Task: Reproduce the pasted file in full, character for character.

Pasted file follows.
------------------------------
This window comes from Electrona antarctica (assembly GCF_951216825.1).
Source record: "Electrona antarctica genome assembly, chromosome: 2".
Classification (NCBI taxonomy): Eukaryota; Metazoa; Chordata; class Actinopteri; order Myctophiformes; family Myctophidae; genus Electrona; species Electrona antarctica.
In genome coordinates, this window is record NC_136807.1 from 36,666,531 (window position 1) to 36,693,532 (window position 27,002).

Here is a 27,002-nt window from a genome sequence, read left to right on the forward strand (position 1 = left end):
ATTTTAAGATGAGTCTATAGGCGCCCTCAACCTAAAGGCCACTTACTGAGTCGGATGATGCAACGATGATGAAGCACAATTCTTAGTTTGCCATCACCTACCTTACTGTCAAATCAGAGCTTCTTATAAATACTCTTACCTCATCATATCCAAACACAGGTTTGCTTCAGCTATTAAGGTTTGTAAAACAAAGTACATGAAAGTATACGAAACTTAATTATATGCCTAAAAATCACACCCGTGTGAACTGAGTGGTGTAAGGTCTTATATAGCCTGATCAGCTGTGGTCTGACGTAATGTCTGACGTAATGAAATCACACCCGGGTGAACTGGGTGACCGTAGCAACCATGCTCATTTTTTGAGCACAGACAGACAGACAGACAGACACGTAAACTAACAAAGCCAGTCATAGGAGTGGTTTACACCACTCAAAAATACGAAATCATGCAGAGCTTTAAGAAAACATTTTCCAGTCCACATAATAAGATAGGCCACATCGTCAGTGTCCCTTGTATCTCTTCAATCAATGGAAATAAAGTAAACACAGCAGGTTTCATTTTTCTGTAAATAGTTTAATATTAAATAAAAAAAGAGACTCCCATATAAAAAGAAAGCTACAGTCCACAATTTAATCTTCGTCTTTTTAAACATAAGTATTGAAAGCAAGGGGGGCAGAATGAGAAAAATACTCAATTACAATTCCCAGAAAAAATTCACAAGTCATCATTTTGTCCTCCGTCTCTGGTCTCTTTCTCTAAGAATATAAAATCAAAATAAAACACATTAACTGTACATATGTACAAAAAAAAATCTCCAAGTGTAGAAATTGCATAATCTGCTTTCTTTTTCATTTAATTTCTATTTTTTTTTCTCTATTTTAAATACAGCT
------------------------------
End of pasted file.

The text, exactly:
This window comes from Electrona antarctica (assembly GCF_951216825.1).
Source record: "Electrona antarctica genome assembly, chromosome: 2".
Classification (NCBI taxonomy): Eukaryota; Metazoa; Chordata; class Actinopteri; order Myctophiformes; family Myctophidae; genus Electrona; species Electrona antarctica.
In genome coordinates, this window is record NC_136807.1 from 36,666,531 (window position 1) to 36,693,532 (window position 27,002).

Here is a 27,002-nt window from a genome sequence, read left to right on the forward strand (position 1 = left end):
ATTTTAAGATGAGTCTATAGGCGCCCTCAACCTAAAGGCCACTTACTGAGTCGGATGATGCAACGATGATGAAGCACAATTCTTAGTTTGCCATCACCTACCTTACTGTCAAATCAGAGCTTCTTATAAATACTCTTACCTCATCATATCCAAACACAGGTTTGCTTCAGCTATTAAGGTTTGTAAAACAAAGTACATGAAAGTATACGAAACTTAATTATATGCCTAAAAATCACACCCGTGTGAACTGAGTGGTGTAAGGTCTTATATAGCCTGATCAGCTGTGGTCTGACGTAATGTCTGACGTAATGAAATCACACCCGGGTGAACTGGGTGACCGTAGCAACCATGCTCATTTTTTGAGCACAGACAGACAGACAGACAGACACGTAAACTAACAAAGCCAGTCATAGGAGTGGTTTACACCACTCAAAAATACGAAATCATGCAGAGCTTTAAGAAAACATTTTCCAGTCCACATAATAAGATAGGCCACATCGTCAGTGTCCCTTGTATCTCTTCAATCAATGGAAATAAAGTAAACACAGCAGGTTTCATTTTTCTGTAAATAGTTTAATATTAAATAAAAAAAGAGACTCCCATATAAAAAGAAAGCTACAGTCCACAATTTAATCTTCGTCTTTTTAAACATAAGTATTGAAAGCAAGGGGGGCAGAATGAGAAAAATACTCAATTACAATTCCCAGAAAAAATTCACAAGTCATCATTTTGTCCTCCGTCTCTGGTCTCTTTCTCTAAGAATATAAAATCAAAATAAAACACATTAACTGTACATATGTACAAAAAAAAATCTCCAAGTGTAGAAATTGCATAATCTGCTTTCTTTTTCATTTAATTTCTATTTTTTTTTCTCTATTTTAAATACAGCT